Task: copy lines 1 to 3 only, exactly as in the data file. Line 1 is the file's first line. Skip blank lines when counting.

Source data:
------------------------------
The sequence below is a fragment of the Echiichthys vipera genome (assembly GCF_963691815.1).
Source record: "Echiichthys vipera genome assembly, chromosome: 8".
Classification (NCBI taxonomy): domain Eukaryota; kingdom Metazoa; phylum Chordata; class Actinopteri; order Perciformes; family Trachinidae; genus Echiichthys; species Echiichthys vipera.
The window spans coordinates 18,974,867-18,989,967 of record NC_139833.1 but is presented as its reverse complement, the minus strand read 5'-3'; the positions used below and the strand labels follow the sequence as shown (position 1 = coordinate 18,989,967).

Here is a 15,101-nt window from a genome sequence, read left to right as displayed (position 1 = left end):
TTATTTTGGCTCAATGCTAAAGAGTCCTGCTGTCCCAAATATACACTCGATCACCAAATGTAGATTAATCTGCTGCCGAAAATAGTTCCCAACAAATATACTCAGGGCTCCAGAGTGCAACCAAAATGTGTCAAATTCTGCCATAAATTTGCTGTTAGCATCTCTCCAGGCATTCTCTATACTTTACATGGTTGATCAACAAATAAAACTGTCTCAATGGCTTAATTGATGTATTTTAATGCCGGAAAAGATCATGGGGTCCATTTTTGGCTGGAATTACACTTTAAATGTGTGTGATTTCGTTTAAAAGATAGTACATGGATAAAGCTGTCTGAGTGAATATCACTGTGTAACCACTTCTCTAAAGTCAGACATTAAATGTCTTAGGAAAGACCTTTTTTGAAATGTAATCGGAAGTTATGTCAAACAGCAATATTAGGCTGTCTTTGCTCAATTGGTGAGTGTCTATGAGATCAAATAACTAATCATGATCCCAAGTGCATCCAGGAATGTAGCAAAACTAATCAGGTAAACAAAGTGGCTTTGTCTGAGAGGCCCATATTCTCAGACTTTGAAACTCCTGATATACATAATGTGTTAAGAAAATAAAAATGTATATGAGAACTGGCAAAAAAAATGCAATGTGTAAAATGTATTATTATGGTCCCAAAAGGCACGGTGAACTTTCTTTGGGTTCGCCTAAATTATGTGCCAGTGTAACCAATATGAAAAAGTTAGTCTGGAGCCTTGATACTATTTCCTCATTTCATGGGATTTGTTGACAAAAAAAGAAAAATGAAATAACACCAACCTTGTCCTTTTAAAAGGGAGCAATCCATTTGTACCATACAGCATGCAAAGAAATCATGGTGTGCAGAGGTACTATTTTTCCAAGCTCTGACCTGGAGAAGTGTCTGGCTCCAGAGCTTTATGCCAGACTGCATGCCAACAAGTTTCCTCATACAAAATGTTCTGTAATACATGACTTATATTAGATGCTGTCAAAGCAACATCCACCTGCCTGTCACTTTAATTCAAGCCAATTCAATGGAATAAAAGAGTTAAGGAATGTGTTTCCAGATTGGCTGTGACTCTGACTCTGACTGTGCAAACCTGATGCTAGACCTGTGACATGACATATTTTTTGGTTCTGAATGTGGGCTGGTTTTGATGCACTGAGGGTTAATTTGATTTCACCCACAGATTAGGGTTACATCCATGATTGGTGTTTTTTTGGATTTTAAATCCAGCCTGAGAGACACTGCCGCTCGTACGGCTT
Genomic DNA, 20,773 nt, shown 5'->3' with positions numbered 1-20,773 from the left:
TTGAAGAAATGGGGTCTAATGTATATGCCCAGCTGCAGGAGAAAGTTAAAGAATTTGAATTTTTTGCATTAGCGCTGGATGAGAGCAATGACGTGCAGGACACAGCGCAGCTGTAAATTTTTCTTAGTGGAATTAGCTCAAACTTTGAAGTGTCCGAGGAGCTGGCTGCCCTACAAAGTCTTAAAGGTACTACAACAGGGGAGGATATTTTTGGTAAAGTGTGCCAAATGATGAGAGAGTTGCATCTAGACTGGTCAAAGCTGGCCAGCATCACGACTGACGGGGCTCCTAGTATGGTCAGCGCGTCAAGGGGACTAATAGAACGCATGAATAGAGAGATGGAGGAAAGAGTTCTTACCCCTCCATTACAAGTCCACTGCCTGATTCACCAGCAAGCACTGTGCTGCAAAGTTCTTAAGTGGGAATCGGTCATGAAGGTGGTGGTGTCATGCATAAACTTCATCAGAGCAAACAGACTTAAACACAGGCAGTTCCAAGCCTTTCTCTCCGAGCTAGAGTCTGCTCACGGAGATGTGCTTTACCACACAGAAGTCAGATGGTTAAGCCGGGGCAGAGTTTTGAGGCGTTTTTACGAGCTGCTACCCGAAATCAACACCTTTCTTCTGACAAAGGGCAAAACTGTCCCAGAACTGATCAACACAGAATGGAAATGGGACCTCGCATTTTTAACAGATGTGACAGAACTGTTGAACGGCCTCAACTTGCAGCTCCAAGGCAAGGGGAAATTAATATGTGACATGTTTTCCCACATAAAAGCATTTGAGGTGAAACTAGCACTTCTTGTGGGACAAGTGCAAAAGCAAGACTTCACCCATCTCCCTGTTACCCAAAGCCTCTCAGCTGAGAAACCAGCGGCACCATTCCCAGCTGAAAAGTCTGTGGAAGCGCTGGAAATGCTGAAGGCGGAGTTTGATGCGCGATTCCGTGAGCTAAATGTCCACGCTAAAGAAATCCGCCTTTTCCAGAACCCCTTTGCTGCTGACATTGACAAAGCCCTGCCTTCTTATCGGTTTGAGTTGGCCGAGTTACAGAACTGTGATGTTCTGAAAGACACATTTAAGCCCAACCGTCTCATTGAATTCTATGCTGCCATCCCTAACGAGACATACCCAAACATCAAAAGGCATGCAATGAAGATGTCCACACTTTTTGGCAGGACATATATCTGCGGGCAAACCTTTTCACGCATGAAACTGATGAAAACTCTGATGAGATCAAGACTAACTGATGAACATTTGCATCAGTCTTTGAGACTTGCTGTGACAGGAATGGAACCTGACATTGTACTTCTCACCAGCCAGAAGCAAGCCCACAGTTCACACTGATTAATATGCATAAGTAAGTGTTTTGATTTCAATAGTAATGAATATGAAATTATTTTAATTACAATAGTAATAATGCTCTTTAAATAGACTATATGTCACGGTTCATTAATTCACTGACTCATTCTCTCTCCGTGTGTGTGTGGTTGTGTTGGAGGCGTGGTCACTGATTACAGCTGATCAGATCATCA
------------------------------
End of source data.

The sequence below is a fragment of the Echiichthys vipera genome (assembly GCF_963691815.1).
Source record: "Echiichthys vipera genome assembly, chromosome: 8".
Classification (NCBI taxonomy): domain Eukaryota; kingdom Metazoa; phylum Chordata; class Actinopteri; order Perciformes; family Trachinidae; genus Echiichthys; species Echiichthys vipera.